The reason I had asked the question in the first place was that there were varying opinions as to whether my excised tumor in the axilla (arm pit area) and the affected lymph node was a secondary tumor and that the primary tumor was still in my breast, which couldn’t be found during pregnancy due to a number of factors. After delivering my son, I had a breast MRI and they were convinced that the primary would be found in my breast. However, it wasn’t found because either the chemotherapy eliminated it or the primary was in the axilla which was removed during my lumpectomy. So the question, “Where to radiate?” was a reasonable one. He pushed his rolling chair away from the examination table and said that he was going to a Radiation Oncology National Conference that weekend and would consult with his colleagues. Meanwhile, he directed us to, “Go onto OncoLink and do some research. When you give me a call next week we can collaborate and see what each of us came up with.” Inside my head I was screaming, “OncoLink, a website, I don’t even have a computer.”  He advised us to go to the nearest Public Library. Thank God that the doctor’s back was to us, as my husband and I exchanged quite an impolite look.

After our initial anger, we realized that we had to become our own health quarterbacks; to take our health decision into our own hands, which took three full weeks.  We decided to phone or visit every doctor and medical center that we ever came in contact with and ask their opinion. The opinions varied greatly- from full breast radiation to a double mastectomy. Finally, we asked my medical oncologist and agreed with his decision to continue with four more rounds of a different chemotherapy and follow it up with six weeks of full breast radiation.

What we learned from this was three-fold. One, that you must take an active role in guiding and managing your health care. This is your life and you are the best one to manage your care. Otherwise, many medical mishaps could occur.

The second lesson is that once you make a decision, never look back. When you research, ask questions, weigh all the options, and then make an informed decision, embrace it and know that it is right.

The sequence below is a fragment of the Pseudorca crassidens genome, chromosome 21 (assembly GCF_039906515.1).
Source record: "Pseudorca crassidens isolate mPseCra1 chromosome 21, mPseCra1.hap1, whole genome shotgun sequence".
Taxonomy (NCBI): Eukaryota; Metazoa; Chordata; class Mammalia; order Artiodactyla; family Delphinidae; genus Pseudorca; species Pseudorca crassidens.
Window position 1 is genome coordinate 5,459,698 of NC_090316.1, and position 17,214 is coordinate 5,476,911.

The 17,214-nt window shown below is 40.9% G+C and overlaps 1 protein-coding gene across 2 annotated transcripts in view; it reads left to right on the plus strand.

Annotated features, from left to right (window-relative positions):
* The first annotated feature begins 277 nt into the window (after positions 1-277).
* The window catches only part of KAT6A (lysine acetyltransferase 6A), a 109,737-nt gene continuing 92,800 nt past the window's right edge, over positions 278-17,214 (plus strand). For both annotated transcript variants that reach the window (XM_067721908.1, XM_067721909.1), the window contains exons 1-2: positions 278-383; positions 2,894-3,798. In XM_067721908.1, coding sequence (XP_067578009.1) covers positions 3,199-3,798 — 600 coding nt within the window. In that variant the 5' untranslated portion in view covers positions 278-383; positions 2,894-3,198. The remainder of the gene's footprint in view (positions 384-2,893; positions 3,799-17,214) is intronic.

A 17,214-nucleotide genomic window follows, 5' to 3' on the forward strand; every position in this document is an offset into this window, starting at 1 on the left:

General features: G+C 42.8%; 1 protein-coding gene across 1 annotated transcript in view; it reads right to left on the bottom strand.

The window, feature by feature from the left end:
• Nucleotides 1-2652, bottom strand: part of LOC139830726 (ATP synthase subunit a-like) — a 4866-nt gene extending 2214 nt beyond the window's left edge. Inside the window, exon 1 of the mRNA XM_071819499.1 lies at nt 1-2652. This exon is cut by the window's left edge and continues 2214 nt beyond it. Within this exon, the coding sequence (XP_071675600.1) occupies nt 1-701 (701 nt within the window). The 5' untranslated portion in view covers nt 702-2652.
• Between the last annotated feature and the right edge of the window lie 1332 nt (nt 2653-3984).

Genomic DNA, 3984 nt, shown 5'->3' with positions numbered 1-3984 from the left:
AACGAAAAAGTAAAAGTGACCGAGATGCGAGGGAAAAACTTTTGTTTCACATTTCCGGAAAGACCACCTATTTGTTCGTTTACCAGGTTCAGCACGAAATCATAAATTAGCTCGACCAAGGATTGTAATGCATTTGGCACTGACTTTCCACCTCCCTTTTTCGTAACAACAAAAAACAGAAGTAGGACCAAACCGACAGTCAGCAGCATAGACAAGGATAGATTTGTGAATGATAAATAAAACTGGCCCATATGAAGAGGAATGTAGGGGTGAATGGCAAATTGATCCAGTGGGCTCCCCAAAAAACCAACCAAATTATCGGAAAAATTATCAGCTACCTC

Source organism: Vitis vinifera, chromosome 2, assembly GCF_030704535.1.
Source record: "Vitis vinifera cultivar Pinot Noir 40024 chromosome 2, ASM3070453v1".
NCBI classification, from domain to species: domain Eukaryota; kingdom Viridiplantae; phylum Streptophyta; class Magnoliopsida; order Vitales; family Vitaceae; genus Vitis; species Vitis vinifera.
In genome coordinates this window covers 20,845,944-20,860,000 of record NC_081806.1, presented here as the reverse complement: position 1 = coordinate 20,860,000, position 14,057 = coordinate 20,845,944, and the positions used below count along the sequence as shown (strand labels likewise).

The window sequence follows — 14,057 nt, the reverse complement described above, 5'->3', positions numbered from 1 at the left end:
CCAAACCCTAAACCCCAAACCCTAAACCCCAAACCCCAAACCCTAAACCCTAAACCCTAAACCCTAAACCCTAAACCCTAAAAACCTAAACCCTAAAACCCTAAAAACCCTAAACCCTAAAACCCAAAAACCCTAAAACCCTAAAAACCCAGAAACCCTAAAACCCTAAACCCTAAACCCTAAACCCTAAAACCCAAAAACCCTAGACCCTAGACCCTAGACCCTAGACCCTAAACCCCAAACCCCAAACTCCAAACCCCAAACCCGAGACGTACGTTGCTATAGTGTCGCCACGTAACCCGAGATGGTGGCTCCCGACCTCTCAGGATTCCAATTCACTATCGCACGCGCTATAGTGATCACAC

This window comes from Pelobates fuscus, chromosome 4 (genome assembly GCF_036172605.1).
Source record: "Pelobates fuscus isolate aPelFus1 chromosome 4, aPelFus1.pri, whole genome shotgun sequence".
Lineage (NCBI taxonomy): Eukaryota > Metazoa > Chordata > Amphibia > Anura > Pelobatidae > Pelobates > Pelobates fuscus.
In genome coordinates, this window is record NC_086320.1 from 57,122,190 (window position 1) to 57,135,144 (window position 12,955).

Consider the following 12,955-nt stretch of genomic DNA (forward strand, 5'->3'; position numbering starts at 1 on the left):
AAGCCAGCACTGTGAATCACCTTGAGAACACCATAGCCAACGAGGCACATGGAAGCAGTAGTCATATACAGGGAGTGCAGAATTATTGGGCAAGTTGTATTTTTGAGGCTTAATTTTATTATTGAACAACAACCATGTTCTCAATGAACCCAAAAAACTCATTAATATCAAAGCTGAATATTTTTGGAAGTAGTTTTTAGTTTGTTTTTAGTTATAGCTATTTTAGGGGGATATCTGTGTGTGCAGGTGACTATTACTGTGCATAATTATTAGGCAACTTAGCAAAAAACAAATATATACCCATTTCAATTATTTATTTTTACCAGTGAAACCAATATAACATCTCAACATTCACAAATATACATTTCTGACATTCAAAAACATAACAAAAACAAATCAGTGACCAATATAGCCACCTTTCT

The third lesson is, instead of being angry that no one has become your quarterback, realize that it is in your best interest to happily don that jersey. Instead of being a passive bystander, you are now an active participant in your healing. This fosters both your physical and mental healing. I am not unique when I say that when I was diagnosed, I was thrown into a tailspin, sensing that I was out of control. I was like a ship without a rudder, without a captain, in a sea of chaos. Once you become the quarterback or captain of your ship, you begin to feel more in control. You are now a part of the team where you transform from the passive angry patient into an active director whose actions and attitudes effectuate positive outcomes.

These lessons and the word captain reminds me of the famous scene in the movie DEAD POETS SOCIETY, starring Robin Williams, where he was a non-conformist English teacher in a New England boarding high school. He quotes Walt Whitman’s poem about Abraham Lincoln which begins, “O Captain! My Captain!” He emphasizes that words and ideas can change your world. I believe, like he, that you can change your world when you become the captain of your own ship. Williams finishes with, “Listen, you hear it… Carpe… Hear it… Carpe Diem… Seize the day boys. Make your lives extraordinary.”

Until next time, seize your life, because it is so EXTRAORDINARY! ✿